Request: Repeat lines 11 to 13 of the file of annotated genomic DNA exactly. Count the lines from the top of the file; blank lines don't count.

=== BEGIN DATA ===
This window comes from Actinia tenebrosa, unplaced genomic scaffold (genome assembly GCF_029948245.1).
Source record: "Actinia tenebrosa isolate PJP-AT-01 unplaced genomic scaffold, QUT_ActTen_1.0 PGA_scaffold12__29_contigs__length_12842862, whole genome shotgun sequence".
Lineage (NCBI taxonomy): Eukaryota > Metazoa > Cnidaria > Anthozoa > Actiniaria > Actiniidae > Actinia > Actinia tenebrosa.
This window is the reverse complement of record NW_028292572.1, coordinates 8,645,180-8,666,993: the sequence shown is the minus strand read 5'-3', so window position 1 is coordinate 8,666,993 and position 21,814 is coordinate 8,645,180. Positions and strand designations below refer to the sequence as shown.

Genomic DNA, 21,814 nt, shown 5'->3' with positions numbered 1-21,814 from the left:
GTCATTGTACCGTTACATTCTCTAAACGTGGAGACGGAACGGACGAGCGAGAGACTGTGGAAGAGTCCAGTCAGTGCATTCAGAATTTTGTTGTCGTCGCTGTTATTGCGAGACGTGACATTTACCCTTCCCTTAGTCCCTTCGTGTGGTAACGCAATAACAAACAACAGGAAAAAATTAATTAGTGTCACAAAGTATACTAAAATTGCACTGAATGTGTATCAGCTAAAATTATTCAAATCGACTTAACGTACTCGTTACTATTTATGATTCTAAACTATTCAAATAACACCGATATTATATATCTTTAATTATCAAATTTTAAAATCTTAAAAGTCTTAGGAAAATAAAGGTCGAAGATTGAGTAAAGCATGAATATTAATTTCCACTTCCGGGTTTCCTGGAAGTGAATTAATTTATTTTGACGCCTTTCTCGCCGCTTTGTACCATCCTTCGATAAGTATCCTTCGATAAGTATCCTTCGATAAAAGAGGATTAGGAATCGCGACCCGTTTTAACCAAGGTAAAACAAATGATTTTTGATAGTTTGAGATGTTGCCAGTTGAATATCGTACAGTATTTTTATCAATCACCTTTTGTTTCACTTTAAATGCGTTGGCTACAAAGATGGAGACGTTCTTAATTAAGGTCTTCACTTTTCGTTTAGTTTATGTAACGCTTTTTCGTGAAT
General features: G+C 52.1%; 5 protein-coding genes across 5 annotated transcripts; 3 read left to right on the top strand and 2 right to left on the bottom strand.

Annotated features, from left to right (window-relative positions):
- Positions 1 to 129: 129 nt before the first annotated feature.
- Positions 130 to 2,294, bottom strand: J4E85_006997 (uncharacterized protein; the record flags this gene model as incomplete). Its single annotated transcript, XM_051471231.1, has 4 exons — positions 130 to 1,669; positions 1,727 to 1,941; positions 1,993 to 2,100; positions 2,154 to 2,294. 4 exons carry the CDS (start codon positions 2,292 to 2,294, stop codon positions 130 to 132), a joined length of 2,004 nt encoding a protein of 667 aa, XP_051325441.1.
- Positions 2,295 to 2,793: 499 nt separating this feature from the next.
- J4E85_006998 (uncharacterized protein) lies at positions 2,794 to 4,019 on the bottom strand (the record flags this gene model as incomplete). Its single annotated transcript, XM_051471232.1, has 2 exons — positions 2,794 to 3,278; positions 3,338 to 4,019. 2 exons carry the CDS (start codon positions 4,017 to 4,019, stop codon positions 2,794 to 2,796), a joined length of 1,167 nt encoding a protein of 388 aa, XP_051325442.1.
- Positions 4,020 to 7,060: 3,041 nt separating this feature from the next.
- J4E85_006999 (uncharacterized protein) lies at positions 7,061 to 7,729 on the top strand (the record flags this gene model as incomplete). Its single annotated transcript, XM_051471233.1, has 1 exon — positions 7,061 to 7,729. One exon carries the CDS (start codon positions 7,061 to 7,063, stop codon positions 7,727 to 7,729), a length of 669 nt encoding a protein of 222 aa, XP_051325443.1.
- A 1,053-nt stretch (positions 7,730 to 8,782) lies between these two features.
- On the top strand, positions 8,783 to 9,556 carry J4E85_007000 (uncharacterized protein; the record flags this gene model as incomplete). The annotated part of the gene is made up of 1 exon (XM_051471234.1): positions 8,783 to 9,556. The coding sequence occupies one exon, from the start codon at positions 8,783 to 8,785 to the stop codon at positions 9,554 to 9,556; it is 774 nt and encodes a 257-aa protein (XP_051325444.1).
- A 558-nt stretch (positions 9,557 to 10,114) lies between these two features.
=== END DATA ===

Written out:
- Positions 2,295 to 2,793: 499 nt separating this feature from the next.
- J4E85_006998 (uncharacterized protein) lies at positions 2,794 to 4,019 on the bottom strand (the record flags this gene model as incomplete). Its single annotated transcript, XM_051471232.1, has 2 exons — positions 2,794 to 3,278; positions 3,338 to 4,019. 2 exons carry the CDS (start codon positions 4,017 to 4,019, stop codon positions 2,794 to 2,796), a joined length of 1,167 nt encoding a protein of 388 aa, XP_051325442.1.
- Positions 4,020 to 7,060: 3,041 nt separating this feature from the next.